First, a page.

It was a big stepping stone for me. It was kind of fate because I didn't really mean to go there the first time. In 1993 I was twenty years old and got in trouble with the police in England so the real plan was to go to Jamaica and not come back! I was in Kingston for six months and my uncle was a lawyer for Bobby Digital and well in with the industry there. I wasn’t even half ready but I had lyrics and stuff. It was some old Cobra style I had with bare swearing and badman lyrics! One day my uncle took me into his studio on a social visit and Tanya Stephens was in the studio same day. She just looked like a real ghetto girl and he was saying she was going to be the next big thing. So I saw it manifest in front of my eyes and it was a great thing for me. I got to go in the studio and sing some lyrics and he said, "Bwoy, there's way too much swearing and you need to get your voice stronger" but he gave me couple of rhythm tracks and every day for six months I was in a room at my uncle's practising and writing lyrics. Those 6 months were another spark for the love for the music I already had inside me. It was fuel on the fire that meant it was impossible to turn back. I changed my name at that stage from Junior Sam to Deadly Hunta. In '93 Bounty Killa had just come out. I witnessed his coming to the limelight from Jamaica and that was a big influence on me. He's the biggest influence on my music and people can often hear it in my style without me having to tell them.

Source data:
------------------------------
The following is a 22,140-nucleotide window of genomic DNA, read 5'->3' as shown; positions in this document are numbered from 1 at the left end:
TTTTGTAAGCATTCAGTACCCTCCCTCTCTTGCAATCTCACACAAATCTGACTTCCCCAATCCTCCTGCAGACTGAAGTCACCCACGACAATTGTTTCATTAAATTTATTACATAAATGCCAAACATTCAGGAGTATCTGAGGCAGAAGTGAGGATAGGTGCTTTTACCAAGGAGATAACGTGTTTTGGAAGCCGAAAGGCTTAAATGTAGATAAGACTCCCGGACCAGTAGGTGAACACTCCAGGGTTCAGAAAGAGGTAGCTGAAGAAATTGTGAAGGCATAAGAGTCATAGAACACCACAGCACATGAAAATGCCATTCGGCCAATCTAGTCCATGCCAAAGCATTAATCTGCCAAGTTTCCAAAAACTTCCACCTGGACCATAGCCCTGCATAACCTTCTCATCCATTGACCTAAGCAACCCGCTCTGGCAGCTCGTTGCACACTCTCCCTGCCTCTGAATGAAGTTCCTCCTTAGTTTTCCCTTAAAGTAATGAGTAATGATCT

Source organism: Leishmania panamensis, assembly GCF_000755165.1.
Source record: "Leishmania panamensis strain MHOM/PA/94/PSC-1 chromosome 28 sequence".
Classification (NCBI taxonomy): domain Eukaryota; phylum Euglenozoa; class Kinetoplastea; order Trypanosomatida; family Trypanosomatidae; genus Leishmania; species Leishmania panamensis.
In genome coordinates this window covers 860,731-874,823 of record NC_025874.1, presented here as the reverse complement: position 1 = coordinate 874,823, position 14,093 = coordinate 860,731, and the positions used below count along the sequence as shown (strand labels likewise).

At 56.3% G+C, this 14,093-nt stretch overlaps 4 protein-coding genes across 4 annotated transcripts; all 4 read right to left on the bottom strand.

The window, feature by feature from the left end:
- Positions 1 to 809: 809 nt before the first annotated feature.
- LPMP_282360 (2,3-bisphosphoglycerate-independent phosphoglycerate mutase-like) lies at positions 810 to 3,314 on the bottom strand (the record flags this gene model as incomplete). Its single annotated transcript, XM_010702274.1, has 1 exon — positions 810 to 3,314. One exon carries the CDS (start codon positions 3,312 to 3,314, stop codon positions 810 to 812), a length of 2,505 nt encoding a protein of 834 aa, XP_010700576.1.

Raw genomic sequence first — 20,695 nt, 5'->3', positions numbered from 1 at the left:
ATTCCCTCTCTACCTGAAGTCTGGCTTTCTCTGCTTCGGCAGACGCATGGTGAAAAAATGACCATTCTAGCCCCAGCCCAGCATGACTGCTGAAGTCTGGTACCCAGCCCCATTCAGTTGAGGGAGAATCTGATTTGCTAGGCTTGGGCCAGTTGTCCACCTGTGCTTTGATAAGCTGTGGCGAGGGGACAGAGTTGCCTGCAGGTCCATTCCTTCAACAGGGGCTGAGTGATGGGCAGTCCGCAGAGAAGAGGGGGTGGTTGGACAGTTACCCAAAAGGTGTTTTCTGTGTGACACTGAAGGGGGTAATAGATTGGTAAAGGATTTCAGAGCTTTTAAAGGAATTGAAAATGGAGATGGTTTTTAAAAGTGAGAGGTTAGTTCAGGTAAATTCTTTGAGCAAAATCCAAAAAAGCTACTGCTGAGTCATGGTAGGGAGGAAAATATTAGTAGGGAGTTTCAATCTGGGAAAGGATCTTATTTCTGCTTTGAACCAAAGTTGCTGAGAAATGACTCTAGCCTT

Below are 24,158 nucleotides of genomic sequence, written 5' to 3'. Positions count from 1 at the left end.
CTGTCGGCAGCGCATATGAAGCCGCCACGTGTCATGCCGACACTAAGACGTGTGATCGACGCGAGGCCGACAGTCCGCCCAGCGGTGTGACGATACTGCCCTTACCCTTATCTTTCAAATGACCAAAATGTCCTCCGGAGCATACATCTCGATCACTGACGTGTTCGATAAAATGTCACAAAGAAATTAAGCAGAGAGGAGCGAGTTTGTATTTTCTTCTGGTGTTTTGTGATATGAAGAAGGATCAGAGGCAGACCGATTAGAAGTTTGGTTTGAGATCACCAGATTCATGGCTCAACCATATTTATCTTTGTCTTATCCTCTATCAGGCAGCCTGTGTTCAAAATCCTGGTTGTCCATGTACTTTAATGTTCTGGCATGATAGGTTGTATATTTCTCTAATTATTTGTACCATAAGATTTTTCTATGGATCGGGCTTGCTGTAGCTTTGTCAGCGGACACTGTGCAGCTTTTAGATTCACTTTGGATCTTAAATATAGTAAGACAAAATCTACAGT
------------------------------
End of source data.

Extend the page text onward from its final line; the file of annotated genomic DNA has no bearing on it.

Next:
So how did you go from that to where it started really happening for you?

Working with Catch 22 has been a very good experience. They're very professional in what they do and we were trying to head for a more commercial market. I was working with a guy called DJ Skitz and I had a song that came out on his album Homegrown 2 in 2006. I started to do a lot of performances on the tour for that around England and started to build up a more hip hop kind of fanbase because his stuff is kind of British hip hop influenced by a bit of ragga. He calls himself the Sticksman and he's got a real reggae influence on his stuff so I kind of fitted there nicely. Then from that I started getting a lot of shows and Myspace and those kind of websites had started to pick up as well. I was also working in Reading with a group called Reality Shock who I'd been working with for years but things suddenly started going well for them.

Tell me how you met Kris Kemist at Reality Shock.